READ: HGEA's letter to Gov. Ige requests he veto bill giving $2,200 bonuses to teachers
News Release from HGEA, May 13, 2021
HGEA Executive Director Randy Perreira sent a letter to Gov. David Ige on May 12 requesting that he veto H.B. 613, which would give all Hawaii public school teachers a one-time $2,200 bonus payment. This legislation not only violates the collective bargaining process but also unfairly rewards one group while ignoring many others who have worked on the frontlines during the pandemic.
“We believe that H.B. 613, C.D. 2 violates Article XIII, Section 2 of the Hawaii Constitution and Chapter 89 of the Hawaii Revised Statutes because the $2,200 bonus payments were not attained through the collective bargaining process. Changes to wages, hours and other conditions of work must be negotiated by the Union and the Employer prior to implementation. That did not happen here," Perreira stated. "Beyond any legal analysis this legislation is patently unfair as it rewards one segment of our education community while disregarding the contributions of others who educate our students. At a time when our state should be coming together in a unified effort to defeat the COVID-19 pandemic, this divisive legislation sets us back immeasurably.”
PDF: Complete letter from Randy Perreira to Gov. Ige
May 13, 2021: READ: Teachers get bonuses; other workers left out
May 17, 2021: HGEA CALL TO ACTION: Urge Gov. Ige to Veto HB 613 Giving $2,200 Bonuses to Teachers
* * * * *
HGEA Statement on the Legislature’s $29M Bonus for Teachers
From HGEA, May 06, 2021
HGEA recognizes that our economic recovery from the COVID-19 pandemic depends on all of us collectively pulling together. Rewarding one occupation in the public sector over all others creates divisiveness and gives employees who work side-by-side the impression that the Legislature favors teachers over all other workers.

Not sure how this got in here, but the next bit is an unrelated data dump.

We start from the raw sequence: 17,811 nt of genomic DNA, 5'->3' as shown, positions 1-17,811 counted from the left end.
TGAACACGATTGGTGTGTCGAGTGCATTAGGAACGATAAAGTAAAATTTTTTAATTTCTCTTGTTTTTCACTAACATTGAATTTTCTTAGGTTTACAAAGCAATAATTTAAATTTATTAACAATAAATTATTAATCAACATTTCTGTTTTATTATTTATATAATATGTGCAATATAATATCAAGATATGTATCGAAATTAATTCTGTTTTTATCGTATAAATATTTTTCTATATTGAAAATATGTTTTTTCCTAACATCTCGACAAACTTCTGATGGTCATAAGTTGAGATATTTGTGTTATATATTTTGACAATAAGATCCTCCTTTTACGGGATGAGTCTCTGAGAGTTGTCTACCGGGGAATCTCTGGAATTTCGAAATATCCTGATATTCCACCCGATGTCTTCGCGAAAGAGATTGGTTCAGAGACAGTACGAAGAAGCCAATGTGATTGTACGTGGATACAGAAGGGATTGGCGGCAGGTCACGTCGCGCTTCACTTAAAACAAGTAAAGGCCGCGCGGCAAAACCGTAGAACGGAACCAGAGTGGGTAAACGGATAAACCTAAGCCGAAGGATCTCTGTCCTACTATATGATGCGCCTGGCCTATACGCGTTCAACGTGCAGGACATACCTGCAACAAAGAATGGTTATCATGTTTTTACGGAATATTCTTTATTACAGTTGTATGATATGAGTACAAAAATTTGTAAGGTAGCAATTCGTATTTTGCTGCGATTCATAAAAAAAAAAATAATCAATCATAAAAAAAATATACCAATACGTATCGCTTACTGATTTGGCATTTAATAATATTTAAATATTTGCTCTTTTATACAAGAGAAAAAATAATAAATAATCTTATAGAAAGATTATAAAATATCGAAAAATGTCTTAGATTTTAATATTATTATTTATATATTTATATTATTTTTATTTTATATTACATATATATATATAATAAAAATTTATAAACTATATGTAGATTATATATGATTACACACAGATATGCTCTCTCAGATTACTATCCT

On the last day of the 2021 Legislative Session, the State Legislature passed a bill that would give every full-time and part-time public-school teacher a one-time $2,200 “bonus” payment at a total cost of $29.7 million. H.B. 613, C.D. 2 directs the Hawaii State Department of Education to expend federal pandemic relief funds on a variety of programs and projects, including the bonus for “educator workforce stabilization.”
“With distance learning, it is now more apparent than ever that success hinges on a community,” said HGEA Executive Director Randy Perreira. “Educators – including special education and classroom assistants, principals, counselors, librarians, specialists, support staff, custodians, food service employees, parents, and more, working together. It is unconscionable that the Legislature disregarded collective bargaining and granted this generous cash bonus to one group of employees while making significant departmental cuts elsewhere, like in higher education, which will likely lead to layoffs for others.”
HGEA, which represents over 7,350 employees in the Department of Education, cannot support singling out and rewarding one profession over all others. The federal Elementary and Secondary School Emergency Relief Fund (ESSER) monies were intended to provide schools with the necessary resources to maintain the operation and continuity of all school services and not just the services provided by one profession.
The $2,200 bonus for teachers disregards the hard work and sacrifices of all other public employees who continue to provide educational and other public services and who were/are at risk of contracting COVID-19 while working on the frontlines.
Feb, 2021: Grievance: HGEA Supervises 'Learning Hubs' While HSTA Hides in Empty Classrooms